Each year, come spring, a turkey hen appears in our neighborhood. She browses and grazes with a calm demeanor and kind-of acts like she owns the place. Where does she live the rest of the year? Not telling. Come spring, she comes home. I’m worried about what she might find this year. 

In her absence, a bobcat has taken up residence in the area. Just last week, the fearsome bobcat was lounging under the little-used basketball goal in my driveway. It was practically wearing sunglasses and ordering a tropical drink. 

Pepper and Daisy noticed.

“BOBCAT!! BOBCAT!! BOBCAT!!” Pepper barked, lunging at the window in the kitchen that looks out onto the basketball goal.

“Bobcat!! Bobcat!” Daisy echoed in her tiny, fierce voice, making high vertical leaps into the air behind Pepper.

“Why isn’t that bobcat paying any attention to me?” Pepper finally asked, as it studiously ignored her fits, barks, lunges, and threats.

“Yeah, why isn’t that cat paying any attention to Pepper?” Daisy echoed, with worshipful glances at her big sister.

“I don’t know,” I answered. “It really is surprising. You girls are making a big fuss. I’m impressed it’s still there, just basking.” 

Pepper and Daisy considered. 

The bobcat felt the warm sunshine on her skin.

Pepper turned back to the window and redoubled her efforts.

“BOBCAT!! BOBCAT!! BOBCAT!!” she barked, with feeling, and more lunges, and seriouser threats.

Daisy did a few more vertical leaps, then sat on her haunches and watched the bobcat and Pepper. She made her way over to my lap. I was reading a most excellent book.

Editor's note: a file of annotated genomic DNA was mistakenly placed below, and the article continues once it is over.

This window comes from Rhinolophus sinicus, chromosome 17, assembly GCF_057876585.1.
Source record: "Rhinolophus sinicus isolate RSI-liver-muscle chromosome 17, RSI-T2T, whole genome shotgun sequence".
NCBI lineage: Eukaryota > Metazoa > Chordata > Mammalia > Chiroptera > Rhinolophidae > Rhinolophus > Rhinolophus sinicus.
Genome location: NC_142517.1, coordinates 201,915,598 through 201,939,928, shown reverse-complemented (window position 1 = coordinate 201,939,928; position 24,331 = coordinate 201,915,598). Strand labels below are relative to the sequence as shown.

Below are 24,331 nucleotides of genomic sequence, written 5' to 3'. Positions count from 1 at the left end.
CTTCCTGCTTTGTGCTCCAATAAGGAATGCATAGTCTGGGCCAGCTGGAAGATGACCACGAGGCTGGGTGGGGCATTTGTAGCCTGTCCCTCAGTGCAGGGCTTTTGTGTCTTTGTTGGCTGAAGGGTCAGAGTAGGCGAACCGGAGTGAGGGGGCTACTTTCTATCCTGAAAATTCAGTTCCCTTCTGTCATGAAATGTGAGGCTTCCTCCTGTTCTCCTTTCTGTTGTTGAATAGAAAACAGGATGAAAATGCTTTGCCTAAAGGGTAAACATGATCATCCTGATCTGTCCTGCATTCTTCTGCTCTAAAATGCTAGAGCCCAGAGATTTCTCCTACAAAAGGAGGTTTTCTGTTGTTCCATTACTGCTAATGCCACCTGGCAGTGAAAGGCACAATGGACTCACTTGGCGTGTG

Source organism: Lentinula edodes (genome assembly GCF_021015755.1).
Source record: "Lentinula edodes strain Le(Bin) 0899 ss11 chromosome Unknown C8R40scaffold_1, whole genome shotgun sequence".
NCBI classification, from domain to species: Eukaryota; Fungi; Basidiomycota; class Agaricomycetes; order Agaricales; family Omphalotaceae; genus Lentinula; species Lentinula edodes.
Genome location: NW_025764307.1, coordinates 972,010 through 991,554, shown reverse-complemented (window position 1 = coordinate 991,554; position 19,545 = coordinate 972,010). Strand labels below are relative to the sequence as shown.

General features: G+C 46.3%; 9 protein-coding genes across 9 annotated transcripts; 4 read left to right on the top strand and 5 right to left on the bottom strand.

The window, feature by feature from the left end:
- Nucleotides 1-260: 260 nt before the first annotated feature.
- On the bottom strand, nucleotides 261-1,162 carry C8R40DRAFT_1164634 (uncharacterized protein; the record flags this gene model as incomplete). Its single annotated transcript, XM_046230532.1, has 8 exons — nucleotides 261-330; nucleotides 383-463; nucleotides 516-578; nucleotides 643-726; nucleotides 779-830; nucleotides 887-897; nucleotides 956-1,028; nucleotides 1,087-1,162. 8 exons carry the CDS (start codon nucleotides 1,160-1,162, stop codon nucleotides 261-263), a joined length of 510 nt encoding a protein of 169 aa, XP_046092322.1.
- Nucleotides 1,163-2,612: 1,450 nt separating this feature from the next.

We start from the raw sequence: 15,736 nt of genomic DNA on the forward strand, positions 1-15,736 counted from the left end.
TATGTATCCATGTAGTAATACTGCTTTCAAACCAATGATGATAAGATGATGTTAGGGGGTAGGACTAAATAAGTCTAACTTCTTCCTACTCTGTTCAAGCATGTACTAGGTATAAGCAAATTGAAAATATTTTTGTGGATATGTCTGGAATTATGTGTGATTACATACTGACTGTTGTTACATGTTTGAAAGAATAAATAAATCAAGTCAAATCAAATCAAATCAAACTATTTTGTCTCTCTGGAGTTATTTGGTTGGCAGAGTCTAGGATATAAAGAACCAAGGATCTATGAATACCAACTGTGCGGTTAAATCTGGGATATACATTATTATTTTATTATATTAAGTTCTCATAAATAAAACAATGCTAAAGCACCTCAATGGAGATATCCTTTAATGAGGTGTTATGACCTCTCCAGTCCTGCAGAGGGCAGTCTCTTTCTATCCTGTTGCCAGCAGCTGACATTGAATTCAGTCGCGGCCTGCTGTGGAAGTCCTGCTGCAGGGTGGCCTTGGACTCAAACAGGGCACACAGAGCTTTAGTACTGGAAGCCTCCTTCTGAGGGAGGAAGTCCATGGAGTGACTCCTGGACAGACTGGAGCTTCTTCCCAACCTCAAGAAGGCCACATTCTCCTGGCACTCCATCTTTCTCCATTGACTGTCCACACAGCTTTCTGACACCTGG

“I think that bobcat has something important figured out,” she said.

“I do, too,” I answered, and we smiled.

*      *      *

From The Comfort Book, by Matt Haig:

Peanut butter on toast

You will need:

Two slices of bread
A jar of peanut butter


  1. Place the slices of bread in a toaster.
  2. Wait a minute or two. Remove the toasted bread from the toaster and transfer to a plate.
  3. With a knife, spread the peanut butter generously onto one side of the toast. Spread the peanut butter with the knife always traveling in the same direction over the toast. I don’t know why. It just feels better this way.
  4. Don’t rush it. Set the mood of appreciation by moving the knife at a steady, Tai Chi kind of pace. This moment should have the integrity of a religious ritual.
  5. Take the plate of toast to your favorite seat. Sit. Compose yourself. Be fully aware of how wondrous it is to be sentient. To be aware you are not only alive as a human being, but as a human being about to eat some peanut butter on toast.
  6. Close your eyes as you take the first bite. Let your worries float by, untethered from their hooks, as you appreciate this living moment of taste and pleasure.
  7. If you really don’t like peanut butter, this ritual of gratitude and attentiveness has also been proven to work with marmalade. 

*     *     *

Big sister

Lil sister


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